Despite a downturn in occupancy levels, U.S. hotels posted increases in both average daily rate and revenue per available room for the month of July, according to Smith Travel Research.
In year-over-year measurements, occupancy fell 2.1 percent to end the month at 69.3 percent, while ADR increased 2.5 percent to $106.50, andfor July increased 0.4 percent to $73.81.
“Occupancy declined, due primarily to continued supply growth, but room demand [room nights sold] actually increased slightly,” said Bobby Bowers, senior VP of operations at STR. “Total industry RevPAR inched ahead 0.4 percent, but the largest 25 markets experienced 2.1 percent growth, driven by New York, Houston, San Francisco, and D.C.”
Year-to-date occupancy fell 2.5 percent to 62.6 percent, while ADR reached $107.45, a 3.9 percent increase. At $67.24, RevPAR is up 1.3 percent for the first seven months of the year.
The dip in occupancy rate in the U.S. for the month of July was reflected the world over. Occupancies fell in all but the Middle East/Africa region, which ranked first in each of the three performance categories.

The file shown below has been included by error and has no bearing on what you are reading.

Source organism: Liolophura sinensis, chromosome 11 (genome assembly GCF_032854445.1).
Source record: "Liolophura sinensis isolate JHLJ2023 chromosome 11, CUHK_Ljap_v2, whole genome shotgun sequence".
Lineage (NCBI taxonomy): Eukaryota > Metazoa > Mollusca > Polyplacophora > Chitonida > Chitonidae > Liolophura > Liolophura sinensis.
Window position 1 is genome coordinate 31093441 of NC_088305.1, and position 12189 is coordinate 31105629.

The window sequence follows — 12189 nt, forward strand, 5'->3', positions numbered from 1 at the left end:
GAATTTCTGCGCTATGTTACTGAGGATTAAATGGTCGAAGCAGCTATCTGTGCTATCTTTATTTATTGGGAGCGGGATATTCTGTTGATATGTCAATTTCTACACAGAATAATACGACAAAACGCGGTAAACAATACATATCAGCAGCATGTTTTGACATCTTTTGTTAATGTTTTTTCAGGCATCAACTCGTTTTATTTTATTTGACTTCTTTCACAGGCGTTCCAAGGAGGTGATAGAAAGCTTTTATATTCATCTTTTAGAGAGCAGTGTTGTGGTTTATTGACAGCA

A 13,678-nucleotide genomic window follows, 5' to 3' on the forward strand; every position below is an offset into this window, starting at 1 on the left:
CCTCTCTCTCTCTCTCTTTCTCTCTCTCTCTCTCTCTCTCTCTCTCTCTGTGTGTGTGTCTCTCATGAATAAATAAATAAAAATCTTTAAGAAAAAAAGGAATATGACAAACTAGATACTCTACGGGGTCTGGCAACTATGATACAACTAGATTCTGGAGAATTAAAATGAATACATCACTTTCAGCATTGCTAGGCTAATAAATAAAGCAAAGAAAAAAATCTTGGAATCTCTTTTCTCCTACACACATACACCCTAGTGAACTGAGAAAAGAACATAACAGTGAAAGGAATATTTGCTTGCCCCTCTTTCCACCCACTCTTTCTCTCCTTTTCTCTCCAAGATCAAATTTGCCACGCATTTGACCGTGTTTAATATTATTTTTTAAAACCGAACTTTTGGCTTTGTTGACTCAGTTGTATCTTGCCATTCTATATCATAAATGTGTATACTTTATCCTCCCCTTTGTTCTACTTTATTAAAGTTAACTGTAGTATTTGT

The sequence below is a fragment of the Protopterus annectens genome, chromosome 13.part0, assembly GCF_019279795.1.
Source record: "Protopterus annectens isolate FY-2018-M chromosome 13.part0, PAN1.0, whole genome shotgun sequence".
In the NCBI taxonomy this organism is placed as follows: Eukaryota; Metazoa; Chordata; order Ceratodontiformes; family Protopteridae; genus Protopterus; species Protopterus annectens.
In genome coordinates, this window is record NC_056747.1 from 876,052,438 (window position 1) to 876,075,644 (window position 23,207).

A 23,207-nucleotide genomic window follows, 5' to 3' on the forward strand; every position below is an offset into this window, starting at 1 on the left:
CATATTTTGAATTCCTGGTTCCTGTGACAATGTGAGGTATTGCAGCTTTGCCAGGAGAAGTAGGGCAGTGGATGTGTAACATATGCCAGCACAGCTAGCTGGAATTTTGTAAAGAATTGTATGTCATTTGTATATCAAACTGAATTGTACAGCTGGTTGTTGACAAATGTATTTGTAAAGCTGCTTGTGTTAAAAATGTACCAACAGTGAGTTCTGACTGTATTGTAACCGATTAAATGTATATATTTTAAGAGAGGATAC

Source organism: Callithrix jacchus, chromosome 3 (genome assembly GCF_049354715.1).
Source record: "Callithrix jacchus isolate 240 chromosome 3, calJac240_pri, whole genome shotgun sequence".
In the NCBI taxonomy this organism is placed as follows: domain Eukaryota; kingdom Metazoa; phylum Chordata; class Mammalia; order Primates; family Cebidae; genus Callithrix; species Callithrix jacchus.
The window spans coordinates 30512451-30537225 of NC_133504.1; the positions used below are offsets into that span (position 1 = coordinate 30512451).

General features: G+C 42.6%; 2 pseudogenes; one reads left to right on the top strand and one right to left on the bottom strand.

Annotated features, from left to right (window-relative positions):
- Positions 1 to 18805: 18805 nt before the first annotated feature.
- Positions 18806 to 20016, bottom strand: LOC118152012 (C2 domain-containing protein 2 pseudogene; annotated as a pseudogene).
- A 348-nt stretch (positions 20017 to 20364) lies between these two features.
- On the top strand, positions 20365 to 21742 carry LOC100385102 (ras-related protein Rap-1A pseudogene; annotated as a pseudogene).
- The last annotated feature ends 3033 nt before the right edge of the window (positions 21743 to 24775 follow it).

European hotels sampled by STR Global showed ADR growth of 14.1 percent for July, but occupancies fell 2.3 percent to 70.3 percent and RevPAR was up 11.5 percent, averaging $117.22.
Performance in the Asia-Pacific region was bolstered by strong rate growth--up 14.8 percent in July--to offset declining occupancies, according to an STR release. July saw Asia-Pacific hotel occupancy fall 7 percent to 65.4 percent, the worst decline among the four regions, although the region’s RevPAR gained 6.8 percent in July, averaging $89.32.
Performance in the Americas region was weakened by the Caribbean sub-region, which was the only area in the survey to record declining room rates (down 8 percent) as well as declining RevPAR (down 9.9 percent) for the month. For more, visit Smith Travel Research.